For all the advantages of ESOPs, the idea of giving employees part of thecompany doesn't sit well with all family business owners. The thought of sharing control meetsresistance in many firms, especially those that have been run in a patriarchal manner. Not everyfamily chief executive is willing to listen to employees, to respond, and especially to sharefinancial information.
Experts acknowledge that the family which is unwilling to offer a greater level of participation toemployees may not be suitable for an ESOP. But they argue that the family does not have to give upthat much control. Rick Rose, whose firm has helped create more than 800 ESOPs, says that control ofthe company need not change at all, since ESOP stock is voted by a trustee who receives instructionsfrom an ESOP committee appointed by the board of directors; presumably, the board will remain in thefamily's hands.
As for disclosure, the business is not required by law to hold an annual meeting or share financialinformation with employee-shareholders. It is only obligated to provide employees with annualstatements of account showing how many shares of that beneficial ownership they have and what eachshare is worth. "You don't even have to tell them how much you made," Rose notes.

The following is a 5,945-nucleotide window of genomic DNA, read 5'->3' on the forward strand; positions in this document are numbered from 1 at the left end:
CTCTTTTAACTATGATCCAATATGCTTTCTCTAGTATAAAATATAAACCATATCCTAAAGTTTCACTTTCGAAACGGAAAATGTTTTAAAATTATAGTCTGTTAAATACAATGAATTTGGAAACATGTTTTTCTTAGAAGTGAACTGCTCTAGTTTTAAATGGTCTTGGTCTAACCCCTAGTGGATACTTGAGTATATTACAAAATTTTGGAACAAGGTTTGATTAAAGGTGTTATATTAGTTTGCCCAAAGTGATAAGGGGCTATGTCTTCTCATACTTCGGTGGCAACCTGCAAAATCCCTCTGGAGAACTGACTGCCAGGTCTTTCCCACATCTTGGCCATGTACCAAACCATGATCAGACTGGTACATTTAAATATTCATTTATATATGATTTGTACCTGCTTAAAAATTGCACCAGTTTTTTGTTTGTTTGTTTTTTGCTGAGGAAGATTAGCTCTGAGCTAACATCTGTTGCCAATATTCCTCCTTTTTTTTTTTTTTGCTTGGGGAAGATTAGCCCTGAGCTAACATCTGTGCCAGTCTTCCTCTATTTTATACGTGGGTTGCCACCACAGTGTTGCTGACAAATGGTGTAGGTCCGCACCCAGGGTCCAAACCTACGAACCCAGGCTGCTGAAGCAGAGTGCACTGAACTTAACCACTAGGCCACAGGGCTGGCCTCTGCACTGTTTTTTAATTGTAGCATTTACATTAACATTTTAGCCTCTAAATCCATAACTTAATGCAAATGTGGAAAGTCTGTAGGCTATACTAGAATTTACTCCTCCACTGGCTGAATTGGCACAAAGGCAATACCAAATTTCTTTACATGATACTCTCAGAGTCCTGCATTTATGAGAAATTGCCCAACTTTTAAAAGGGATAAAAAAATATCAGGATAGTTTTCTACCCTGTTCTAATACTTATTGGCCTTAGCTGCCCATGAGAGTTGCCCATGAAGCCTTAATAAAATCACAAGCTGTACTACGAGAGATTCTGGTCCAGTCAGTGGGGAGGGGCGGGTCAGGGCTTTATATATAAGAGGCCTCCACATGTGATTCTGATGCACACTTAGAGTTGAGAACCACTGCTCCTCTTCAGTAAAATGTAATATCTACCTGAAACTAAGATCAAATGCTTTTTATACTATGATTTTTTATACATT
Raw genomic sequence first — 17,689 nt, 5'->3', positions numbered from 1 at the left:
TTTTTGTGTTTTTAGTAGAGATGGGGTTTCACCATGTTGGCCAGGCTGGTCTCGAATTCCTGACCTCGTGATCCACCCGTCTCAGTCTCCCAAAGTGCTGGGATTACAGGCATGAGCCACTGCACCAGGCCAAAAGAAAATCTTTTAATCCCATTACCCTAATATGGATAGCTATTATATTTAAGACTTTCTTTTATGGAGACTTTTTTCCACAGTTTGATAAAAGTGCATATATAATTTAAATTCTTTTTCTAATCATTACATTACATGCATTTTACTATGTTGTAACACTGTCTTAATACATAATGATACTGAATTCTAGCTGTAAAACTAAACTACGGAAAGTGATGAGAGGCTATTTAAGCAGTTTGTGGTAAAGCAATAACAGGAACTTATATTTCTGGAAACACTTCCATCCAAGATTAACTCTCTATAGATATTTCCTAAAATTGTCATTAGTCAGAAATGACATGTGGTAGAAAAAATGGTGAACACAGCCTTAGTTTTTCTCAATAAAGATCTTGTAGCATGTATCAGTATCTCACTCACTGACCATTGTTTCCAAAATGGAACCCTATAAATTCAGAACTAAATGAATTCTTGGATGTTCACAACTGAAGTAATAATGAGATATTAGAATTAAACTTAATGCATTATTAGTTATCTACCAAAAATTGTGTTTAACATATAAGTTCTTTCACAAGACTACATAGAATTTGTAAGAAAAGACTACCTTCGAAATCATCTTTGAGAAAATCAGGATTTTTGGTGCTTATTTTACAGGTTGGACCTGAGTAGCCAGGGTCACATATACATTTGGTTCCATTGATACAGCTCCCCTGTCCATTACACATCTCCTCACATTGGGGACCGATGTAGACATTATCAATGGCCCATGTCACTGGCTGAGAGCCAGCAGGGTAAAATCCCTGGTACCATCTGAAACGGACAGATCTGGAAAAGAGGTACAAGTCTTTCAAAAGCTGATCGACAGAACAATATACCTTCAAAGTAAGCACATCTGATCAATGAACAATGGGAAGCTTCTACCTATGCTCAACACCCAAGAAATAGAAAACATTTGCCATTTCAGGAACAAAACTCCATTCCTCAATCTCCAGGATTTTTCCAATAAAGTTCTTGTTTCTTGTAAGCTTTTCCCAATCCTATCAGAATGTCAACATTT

Still, Rose and others point out, that isn't the best spirit with which to enter an ESOP. J.W.Kisling was accustomed to meeting with all employees at quarterly breakfasts to brief them on thecompany's outlook and strategy. Now he has started monthly roundtables with just a dozen people at atime to discuss where the company is headed and whatever else is on everyone's mind.
Kisling has also instituted an annual meeting at which he reveals financial information. "We gothrough the balance sheet and the profit-and-loss statement," he says. But nothing is given toemployees in writing about the firm's financial condition. "We still are a private company, and ourresults are confidential."
Recently, Kisling invited every employee to submit three ideas that could save the company at least$1,000 each. Although a number of good ideas were received, Multiplex managers feel that the newemployee-owners still haven't taken as much initiative as had been hoped. "Maybe we haven't done asgood a job of communicating and selling the program as we should," admits William K Jenkins,Multiplex's president.